budget deficits, Buy American, CCP, CHIPS Act, Comparative advantage, Consumer Sovereignty, Content Restrictions, Critical Supply Chains, Domestic Content, Donald Trump, Dumping, Export Markets, Federal Procurement, Foreign Trade, Free trade, George Will, Import Waivers, Joe Biden, Made-In-America Laws, Mercantilism, National Security, Nationalism, Patriotism, Price Competition, Price Preference, Protectionism, Tariffs, Trade Retaliation, Universal Baseline Tariffs, Uyghur Muslims
If there’s one simple lesson in economics that’s hard to get across it’s the destructive nature of protectionism. The economics aren’t hard to explain, but for many, the lessons of protectionist failure just don’t want to sink in. Putting aside matters of national security, the harms of protectionism to the domestic economy are greater than any gains that might inure to protected firms and workers. Shielding home industries and workers from foreign competition is generally not smart nor an act of patriotism, but that sentiment seems fairly common nonetheless.
The Pathology of Protectionism
Jingoistic slogans like “Buy American” are a pitch for voluntary loyalty to American brands. I’m all for voluntary action. Still, that propaganda relies on shaming those who find certain foreign products to have superior attributes or to be more economical. This feeds a psychology of economic insularity and encourages those who favors trade barriers, which is one of the earliest species of failed central planning.
The cognitive resistance to a liberal trade regime might have to do with the concentrated benefits of protectionist measures relative to the more diffuse (but high) costs it imposes on society. Some of the costs of protectionism manifest only with time, which makes the connection to policy less obvious to observers. Or again, obstructing trade and taxing “others” in the hope of helping ourselves may simply inflame nationalist passions.
Both Democrats and Republicans rally around policy measures that tilt the playing field in favor of domestic producers, often severely. And again, this near unanimity exists despite innumerable bouts with the laws of economics. I mean, how many times do you have to be beaten over the head to realize that this is a mistake? Unfortunately, politicians just don’t live in the long-term, they leap to defend powerful interests, and they seldom pay the long-term consequences of their mistakes.
Joe Biden’s “Buy American”
The Biden Administration has pushed a “Made In America” agenda since the President took office, It’s partly a sop to unions for their election support. Much of it had to do with tightening waivers granted under made-in-America laws (dating back to 1933) governing foreign content in goods procured by the federal government. The most recent change by Biden is an increase in the requirement for domestic content to 60% immediately and gradually to 75% from there. Also, “price preferences” will be granted to domestic producers of goods to strengthen supply chains identified as “critical”, including active pharmaceutical ingredients, certain minerals including rare earths and carbon fibers, semiconductors and their advanced packaging, and large capacity batteries such as those used in EVs.
There’s a strong case to be made for developing domestic supplies of certain goods based on national security considerations. That can play a legitimate role where defense goods or even some kinds of civilian infrastructure are involved, but Biden’s order applies much more broadly, including protections for industries that are already heavily subsidized by taxpayers. For example, the CHIPS Act of 2022 included $76 billion of subsidies and tax credits to the semiconductor industry.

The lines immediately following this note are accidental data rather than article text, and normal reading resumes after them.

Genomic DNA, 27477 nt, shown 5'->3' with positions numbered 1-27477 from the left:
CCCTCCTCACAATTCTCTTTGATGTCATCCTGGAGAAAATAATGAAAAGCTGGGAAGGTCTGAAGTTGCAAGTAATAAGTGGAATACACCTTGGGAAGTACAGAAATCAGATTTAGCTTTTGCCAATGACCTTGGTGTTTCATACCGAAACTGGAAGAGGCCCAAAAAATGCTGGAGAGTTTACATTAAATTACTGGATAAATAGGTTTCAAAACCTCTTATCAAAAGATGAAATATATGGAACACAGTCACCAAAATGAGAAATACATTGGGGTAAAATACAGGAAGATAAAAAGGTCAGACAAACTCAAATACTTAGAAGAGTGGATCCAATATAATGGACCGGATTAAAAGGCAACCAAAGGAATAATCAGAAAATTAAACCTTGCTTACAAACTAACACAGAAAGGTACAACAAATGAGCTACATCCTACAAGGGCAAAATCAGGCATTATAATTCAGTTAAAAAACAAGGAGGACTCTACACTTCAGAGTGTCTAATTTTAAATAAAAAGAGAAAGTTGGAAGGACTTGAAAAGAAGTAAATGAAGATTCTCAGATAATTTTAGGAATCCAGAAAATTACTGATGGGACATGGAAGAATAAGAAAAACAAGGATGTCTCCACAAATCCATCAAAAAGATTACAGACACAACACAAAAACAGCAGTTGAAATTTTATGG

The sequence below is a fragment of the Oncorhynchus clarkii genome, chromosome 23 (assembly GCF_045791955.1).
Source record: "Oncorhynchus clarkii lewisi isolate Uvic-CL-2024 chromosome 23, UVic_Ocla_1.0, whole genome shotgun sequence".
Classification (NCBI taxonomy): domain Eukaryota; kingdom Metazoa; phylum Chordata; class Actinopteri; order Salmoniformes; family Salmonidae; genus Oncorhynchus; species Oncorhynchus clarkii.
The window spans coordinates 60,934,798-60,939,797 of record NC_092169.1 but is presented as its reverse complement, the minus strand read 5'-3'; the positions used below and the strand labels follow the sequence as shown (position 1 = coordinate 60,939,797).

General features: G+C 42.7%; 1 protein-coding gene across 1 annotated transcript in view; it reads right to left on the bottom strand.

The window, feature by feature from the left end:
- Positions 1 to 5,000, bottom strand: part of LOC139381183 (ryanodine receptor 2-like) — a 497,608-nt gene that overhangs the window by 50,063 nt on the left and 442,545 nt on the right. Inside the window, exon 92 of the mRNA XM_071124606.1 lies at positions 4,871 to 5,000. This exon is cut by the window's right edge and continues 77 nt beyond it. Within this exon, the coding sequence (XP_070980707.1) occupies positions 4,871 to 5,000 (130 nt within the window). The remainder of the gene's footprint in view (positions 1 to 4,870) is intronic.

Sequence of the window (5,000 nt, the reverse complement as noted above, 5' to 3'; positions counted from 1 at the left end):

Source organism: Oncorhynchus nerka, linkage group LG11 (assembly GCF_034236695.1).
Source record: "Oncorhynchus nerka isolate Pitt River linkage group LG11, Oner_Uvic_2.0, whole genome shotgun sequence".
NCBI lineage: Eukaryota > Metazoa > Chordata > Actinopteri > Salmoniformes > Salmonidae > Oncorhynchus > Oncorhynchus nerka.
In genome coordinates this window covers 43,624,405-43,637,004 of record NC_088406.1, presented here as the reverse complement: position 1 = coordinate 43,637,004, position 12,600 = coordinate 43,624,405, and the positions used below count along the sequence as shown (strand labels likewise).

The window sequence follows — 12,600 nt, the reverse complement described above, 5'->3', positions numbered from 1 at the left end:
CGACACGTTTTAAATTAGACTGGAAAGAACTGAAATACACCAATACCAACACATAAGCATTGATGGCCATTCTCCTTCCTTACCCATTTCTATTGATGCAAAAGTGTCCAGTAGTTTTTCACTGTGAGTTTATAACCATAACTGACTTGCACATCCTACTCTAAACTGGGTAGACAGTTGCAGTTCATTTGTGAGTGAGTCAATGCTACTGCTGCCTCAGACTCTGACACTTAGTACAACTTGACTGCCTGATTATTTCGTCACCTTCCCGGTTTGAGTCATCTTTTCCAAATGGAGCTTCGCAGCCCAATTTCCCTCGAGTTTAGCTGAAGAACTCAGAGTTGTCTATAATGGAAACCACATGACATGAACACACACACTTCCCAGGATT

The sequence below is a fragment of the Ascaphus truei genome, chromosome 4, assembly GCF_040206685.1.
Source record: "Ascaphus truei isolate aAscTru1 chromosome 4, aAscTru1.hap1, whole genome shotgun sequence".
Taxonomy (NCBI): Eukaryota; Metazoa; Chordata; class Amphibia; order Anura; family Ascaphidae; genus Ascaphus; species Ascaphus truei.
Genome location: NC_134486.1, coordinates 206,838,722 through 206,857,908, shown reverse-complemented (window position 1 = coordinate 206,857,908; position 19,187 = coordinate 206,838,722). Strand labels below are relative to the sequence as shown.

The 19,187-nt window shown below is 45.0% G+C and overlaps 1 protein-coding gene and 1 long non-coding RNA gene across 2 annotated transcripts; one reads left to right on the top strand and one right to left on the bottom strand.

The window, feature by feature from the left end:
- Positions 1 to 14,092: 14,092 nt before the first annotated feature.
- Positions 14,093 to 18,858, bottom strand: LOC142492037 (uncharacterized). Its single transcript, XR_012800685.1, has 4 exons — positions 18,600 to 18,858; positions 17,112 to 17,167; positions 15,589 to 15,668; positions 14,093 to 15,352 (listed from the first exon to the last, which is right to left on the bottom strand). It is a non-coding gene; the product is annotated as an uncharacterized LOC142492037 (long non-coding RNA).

George Will describes the cost of protectionism and Biden’s “Buy American”:
“‘Buy American,’ like protectionism generally, can protect some blue-collar jobs — but at a steep price: A Peterson Institute for International Economics study concludes that it costs taxpayers $250,000 annually for each job saved in a protected industry. And lots of white-collar jobs are created for lawyers seeking waivers from the rules. And for accountants tabulating U.S. content in this and that, when, say, an auto component might cross international borders (U.S., Canadian, Mexican) five times before it is ready for installation in a vehicle.”
Biden’s new rules will increase the cost of federal procurement. They will squeeze out contracts with foreign suppliers whose wares are sometimes the most price-competitive or best-suited to a project. This is not a prescription for spending restraint, and it comes at a time when the federal budget is under severe strain. Here’s George Will again:
“This will mean more borrowing, not fewer projects. Federal spending is not constrained by a mere shortage of revenue. So, Biden was promising to increase the deficit. And this policy, which elicited red-and-blue bonhomie in the State of the Union audience, also will give other nations an excuse to retaliate (often doing what they want to do anyway) by penalizing U.S. exporters of manufactured goods. ….. Washington lobbyists for both will prosper.”
Domestic manufacturers who find their contracting status “protected” from foreign competition will face less incentive to perform efficiently. They can relax, rather than improve or even maintain productivity levels, and they’ll feel less pressure to price competitively. Those domestic firms providing goods designated by the government as “critical” will be advantaged by the “price preferences” granted in the rules, leading to a less competitive landscape and higher prices. Thus, Biden’s “Buy American” order is likely to mean higher prices and more federal spending. This is destructive and counter to our national interests.
Donald Trump’s Tariffs
In a recent set of proposals trialed for his presidential election campaign, Donald Trump called for “Universal Baseline Tariffs” on imported goods. In a testament to how far Trump has stumbled down the path of economic ignorance, his campaign mentions “patriotic protectionism” and “mercantilism for the 21st century”. Good God! Trump might be worse than Biden!
This isn’t just about China, though there are some specific sanctions against China in the proposal. After all, these new tariffs would be “universal”. Nevertheless, the Trump campaign took great pains to cloak the tariffs in anti-China rhetoric. Now, I’m very unfavorably disposed to the CCP and to businesses who serve or rely on China and (by implication) the CCP. Certainly, in the case of China, national security may dictate the imposition of certain forms of protectionism, slippery slope though it might be. Nevertheless, that is not what universal tariffs are about.